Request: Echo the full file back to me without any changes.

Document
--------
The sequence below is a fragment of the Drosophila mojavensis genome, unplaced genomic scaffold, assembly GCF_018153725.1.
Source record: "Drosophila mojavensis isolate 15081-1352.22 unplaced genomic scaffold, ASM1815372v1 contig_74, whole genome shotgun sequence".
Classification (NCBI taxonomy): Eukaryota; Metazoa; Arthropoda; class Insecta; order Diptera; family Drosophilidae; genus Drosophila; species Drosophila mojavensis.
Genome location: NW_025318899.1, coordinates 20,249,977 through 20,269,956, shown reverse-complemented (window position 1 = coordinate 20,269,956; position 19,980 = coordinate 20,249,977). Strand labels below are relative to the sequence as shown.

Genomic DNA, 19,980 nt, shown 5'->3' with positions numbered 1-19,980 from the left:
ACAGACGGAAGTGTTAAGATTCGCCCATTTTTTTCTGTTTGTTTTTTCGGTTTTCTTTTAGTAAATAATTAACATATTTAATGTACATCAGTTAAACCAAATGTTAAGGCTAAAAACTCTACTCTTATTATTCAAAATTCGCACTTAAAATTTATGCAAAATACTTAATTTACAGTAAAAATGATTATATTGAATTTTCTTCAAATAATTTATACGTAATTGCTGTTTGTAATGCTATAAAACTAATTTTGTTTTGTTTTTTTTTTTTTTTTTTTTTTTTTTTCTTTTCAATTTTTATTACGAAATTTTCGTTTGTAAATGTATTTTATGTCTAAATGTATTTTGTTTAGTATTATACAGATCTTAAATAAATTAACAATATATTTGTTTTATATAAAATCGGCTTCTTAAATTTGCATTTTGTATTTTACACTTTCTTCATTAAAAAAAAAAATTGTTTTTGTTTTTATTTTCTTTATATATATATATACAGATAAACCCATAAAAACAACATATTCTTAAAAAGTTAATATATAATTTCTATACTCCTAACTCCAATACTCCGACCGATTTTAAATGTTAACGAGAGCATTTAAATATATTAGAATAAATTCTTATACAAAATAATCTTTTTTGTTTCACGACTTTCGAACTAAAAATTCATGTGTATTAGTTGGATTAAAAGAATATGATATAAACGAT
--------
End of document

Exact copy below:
The sequence below is a fragment of the Drosophila mojavensis genome, unplaced genomic scaffold, assembly GCF_018153725.1.
Source record: "Drosophila mojavensis isolate 15081-1352.22 unplaced genomic scaffold, ASM1815372v1 contig_74, whole genome shotgun sequence".
Classification (NCBI taxonomy): Eukaryota; Metazoa; Arthropoda; class Insecta; order Diptera; family Drosophilidae; genus Drosophila; species Drosophila mojavensis.
Genome location: NW_025318899.1, coordinates 20,249,977 through 20,269,956, shown reverse-complemented (window position 1 = coordinate 20,269,956; position 19,980 = coordinate 20,249,977). Strand labels below are relative to the sequence as shown.

Genomic DNA, 19,980 nt, shown 5'->3' with positions numbered 1-19,980 from the left:
ACAGACGGAAGTGTTAAGATTCGCCCATTTTTTTCTGTTTGTTTTTTCGGTTTTCTTTTAGTAAATAATTAACATATTTAATGTACATCAGTTAAACCAAATGTTAAGGCTAAAAACTCTACTCTTATTATTCAAAATTCGCACTTAAAATTTATGCAAAATACTTAATTTACAGTAAAAATGATTATATTGAATTTTCTTCAAATAATTTATACGTAATTGCTGTTTGTAATGCTATAAAACTAATTTTGTTTTGTTTTTTTTTTTTTTTTTTTTTTTTTTTCTTTTCAATTTTTATTACGAAATTTTCGTTTGTAAATGTATTTTATGTCTAAATGTATTTTGTTTAGTATTATACAGATCTTAAATAAATTAACAATATATTTGTTTTATATAAAATCGGCTTCTTAAATTTGCATTTTGTATTTTACACTTTCTTCATTAAAAAAAAAAATTGTTTTTGTTTTTATTTTCTTTATATATATATATACAGATAAACCCATAAAAACAACATATTCTTAAAAAGTTAATATATAATTTCTATACTCCTAACTCCAATACTCCGACCGATTTTAAATGTTAACGAGAGCATTTAAATATATTAGAATAAATTCTTATACAAAATAATCTTTTTTGTTTCACGACTTTCGAACTAAAAATTCATGTGTATTAGTTGGATTAAAAGAATATGATATAAACGAT